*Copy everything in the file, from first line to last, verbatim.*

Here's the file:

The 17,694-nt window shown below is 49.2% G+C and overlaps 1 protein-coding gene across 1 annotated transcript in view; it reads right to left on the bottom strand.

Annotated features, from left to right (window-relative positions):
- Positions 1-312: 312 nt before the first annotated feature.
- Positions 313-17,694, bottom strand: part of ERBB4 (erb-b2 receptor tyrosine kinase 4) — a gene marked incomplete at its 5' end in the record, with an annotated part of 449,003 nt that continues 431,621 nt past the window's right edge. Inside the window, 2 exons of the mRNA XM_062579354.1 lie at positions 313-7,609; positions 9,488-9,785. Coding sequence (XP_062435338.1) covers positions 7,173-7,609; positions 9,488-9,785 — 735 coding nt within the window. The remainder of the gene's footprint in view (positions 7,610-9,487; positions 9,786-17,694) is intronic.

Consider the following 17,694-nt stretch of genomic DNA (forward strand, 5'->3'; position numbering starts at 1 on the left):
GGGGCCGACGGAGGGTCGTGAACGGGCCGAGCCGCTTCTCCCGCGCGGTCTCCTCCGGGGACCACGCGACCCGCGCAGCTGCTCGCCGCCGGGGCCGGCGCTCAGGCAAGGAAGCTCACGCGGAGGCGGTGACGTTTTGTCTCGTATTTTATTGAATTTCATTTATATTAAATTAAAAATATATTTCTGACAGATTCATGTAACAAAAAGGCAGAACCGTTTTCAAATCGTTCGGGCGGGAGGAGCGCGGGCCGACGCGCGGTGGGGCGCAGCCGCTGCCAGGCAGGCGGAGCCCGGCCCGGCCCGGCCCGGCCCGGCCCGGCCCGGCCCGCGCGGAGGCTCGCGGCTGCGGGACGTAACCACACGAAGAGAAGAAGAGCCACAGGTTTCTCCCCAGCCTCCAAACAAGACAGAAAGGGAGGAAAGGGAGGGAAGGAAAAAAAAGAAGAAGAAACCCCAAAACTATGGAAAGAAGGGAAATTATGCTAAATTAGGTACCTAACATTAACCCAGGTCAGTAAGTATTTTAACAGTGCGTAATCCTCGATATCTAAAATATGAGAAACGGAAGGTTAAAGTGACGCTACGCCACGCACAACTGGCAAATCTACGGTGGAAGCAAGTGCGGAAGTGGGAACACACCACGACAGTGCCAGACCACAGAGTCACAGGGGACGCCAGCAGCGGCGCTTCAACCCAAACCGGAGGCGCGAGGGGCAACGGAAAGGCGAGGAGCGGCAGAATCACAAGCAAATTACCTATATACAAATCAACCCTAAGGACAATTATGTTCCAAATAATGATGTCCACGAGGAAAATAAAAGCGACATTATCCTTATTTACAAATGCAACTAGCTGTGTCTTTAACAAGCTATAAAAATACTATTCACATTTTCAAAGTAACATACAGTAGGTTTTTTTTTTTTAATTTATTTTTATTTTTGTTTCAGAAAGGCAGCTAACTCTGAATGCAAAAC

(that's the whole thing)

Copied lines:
The 17,694-nt window shown below is 49.2% G+C and overlaps 1 protein-coding gene across 1 annotated transcript in view; it reads right to left on the bottom strand.

Annotated features, from left to right (window-relative positions):
- Positions 1-312: 312 nt before the first annotated feature.
- Positions 313-17,694, bottom strand: part of ERBB4 (erb-b2 receptor tyrosine kinase 4) — a gene marked incomplete at its 5' end in the record, with an annotated part of 449,003 nt that continues 431,621 nt past the window's right edge. Inside the window, 2 exons of the mRNA XM_062579354.1 lie at positions 313-7,609; positions 9,488-9,785. Coding sequence (XP_062435338.1) covers positions 7,173-7,609; positions 9,488-9,785 — 735 coding nt within the window. The remainder of the gene's footprint in view (positions 7,610-9,487; positions 9,786-17,694) is intronic.

Consider the following 17,694-nt stretch of genomic DNA (forward strand, 5'->3'; position numbering starts at 1 on the left):
GGGGCCGACGGAGGGTCGTGAACGGGCCGAGCCGCTTCTCCCGCGCGGTCTCCTCCGGGGACCACGCGACCCGCGCAGCTGCTCGCCGCCGGGGCCGGCGCTCAGGCAAGGAAGCTCACGCGGAGGCGGTGACGTTTTGTCTCGTATTTTATTGAATTTCATTTATATTAAATTAAAAATATATTTCTGACAGATTCATGTAACAAAAAGGCAGAACCGTTTTCAAATCGTTCGGGCGGGAGGAGCGCGGGCCGACGCGCGGTGGGGCGCAGCCGCTGCCAGGCAGGCGGAGCCCGGCCCGGCCCGGCCCGGCCCGGCCCGGCCCGGCCCGCGCGGAGGCTCGCGGCTGCGGGACGTAACCACACGAAGAGAAGAAGAGCCACAGGTTTCTCCCCAGCCTCCAAACAAGACAGAAAGGGAGGAAAGGGAGGGAAGGAAAAAAAAGAAGAAGAAACCCCAAAACTATGGAAAGAAGGGAAATTATGCTAAATTAGGTACCTAACATTAACCCAGGTCAGTAAGTATTTTAACAGTGCGTAATCCTCGATATCTAAAATATGAGAAACGGAAGGTTAAAGTGACGCTACGCCACGCACAACTGGCAAATCTACGGTGGAAGCAAGTGCGGAAGTGGGAACACACCACGACAGTGCCAGACCACAGAGTCACAGGGGACGCCAGCAGCGGCGCTTCAACCCAAACCGGAGGCGCGAGGGGCAACGGAAAGGCGAGGAGCGGCAGAATCACAAGCAAATTACCTATATACAAATCAACCCTAAGGACAATTATGTTCCAAATAATGATGTCCACGAGGAAAATAAAAGCGACATTATCCTTATTTACAAATGCAACTAGCTGTGTCTTTAACAAGCTATAAAAATACTATTCACATTTTCAAAGTAACATACAGTAGGTTTTTTTTTTTTAATTTATTTTTATTTTTGTTTCAGAAAGGCAGCTAACTCTGAATGCAAAAC